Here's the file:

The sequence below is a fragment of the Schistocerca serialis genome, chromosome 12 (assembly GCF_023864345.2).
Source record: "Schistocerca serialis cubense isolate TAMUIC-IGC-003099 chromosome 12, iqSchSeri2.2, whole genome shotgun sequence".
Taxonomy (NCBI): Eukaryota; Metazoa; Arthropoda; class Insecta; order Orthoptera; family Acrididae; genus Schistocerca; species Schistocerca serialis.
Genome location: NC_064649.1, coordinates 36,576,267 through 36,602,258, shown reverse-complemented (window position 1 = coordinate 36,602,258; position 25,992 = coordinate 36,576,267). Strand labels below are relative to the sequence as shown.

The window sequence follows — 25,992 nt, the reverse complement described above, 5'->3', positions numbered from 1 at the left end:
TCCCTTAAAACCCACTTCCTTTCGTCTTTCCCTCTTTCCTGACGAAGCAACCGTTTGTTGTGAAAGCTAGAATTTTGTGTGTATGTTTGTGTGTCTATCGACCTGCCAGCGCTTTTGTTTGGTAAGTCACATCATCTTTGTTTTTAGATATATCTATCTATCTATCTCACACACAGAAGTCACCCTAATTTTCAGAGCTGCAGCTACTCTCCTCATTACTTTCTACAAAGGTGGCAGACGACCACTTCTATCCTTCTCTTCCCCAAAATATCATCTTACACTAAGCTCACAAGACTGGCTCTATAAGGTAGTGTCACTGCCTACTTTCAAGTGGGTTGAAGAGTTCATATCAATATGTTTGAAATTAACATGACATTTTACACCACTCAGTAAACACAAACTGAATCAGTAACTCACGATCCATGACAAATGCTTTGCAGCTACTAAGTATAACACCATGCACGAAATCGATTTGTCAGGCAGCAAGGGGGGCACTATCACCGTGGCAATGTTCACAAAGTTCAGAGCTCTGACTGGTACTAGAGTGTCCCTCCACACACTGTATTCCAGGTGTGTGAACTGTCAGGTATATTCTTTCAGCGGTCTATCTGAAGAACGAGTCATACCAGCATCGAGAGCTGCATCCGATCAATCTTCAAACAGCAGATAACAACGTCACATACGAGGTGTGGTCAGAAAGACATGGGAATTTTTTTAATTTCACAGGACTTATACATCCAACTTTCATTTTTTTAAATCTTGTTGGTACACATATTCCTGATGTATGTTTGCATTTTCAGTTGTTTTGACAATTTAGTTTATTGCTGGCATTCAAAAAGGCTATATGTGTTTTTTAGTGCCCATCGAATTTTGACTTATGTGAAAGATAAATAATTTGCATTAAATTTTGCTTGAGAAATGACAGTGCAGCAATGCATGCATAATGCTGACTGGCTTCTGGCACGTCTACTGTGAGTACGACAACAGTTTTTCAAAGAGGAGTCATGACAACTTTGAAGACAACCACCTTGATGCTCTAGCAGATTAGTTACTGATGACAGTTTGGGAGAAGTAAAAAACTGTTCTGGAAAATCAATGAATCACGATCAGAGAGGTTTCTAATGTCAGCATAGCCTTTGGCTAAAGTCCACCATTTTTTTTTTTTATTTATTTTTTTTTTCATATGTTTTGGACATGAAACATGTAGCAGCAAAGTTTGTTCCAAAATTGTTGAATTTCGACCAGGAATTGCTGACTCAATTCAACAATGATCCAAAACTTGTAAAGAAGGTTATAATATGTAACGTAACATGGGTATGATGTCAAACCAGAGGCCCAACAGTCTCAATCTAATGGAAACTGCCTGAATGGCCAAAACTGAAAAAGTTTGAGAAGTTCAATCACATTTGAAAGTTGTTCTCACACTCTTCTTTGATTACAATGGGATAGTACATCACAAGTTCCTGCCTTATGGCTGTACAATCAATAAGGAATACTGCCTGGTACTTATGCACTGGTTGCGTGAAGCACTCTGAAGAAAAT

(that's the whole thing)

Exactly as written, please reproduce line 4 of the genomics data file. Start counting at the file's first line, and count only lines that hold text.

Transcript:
Genome location: NC_064649.1, coordinates 36,576,267 through 36,602,258, shown reverse-complemented (window position 1 = coordinate 36,602,258; position 25,992 = coordinate 36,576,267). Strand labels below are relative to the sequence as shown.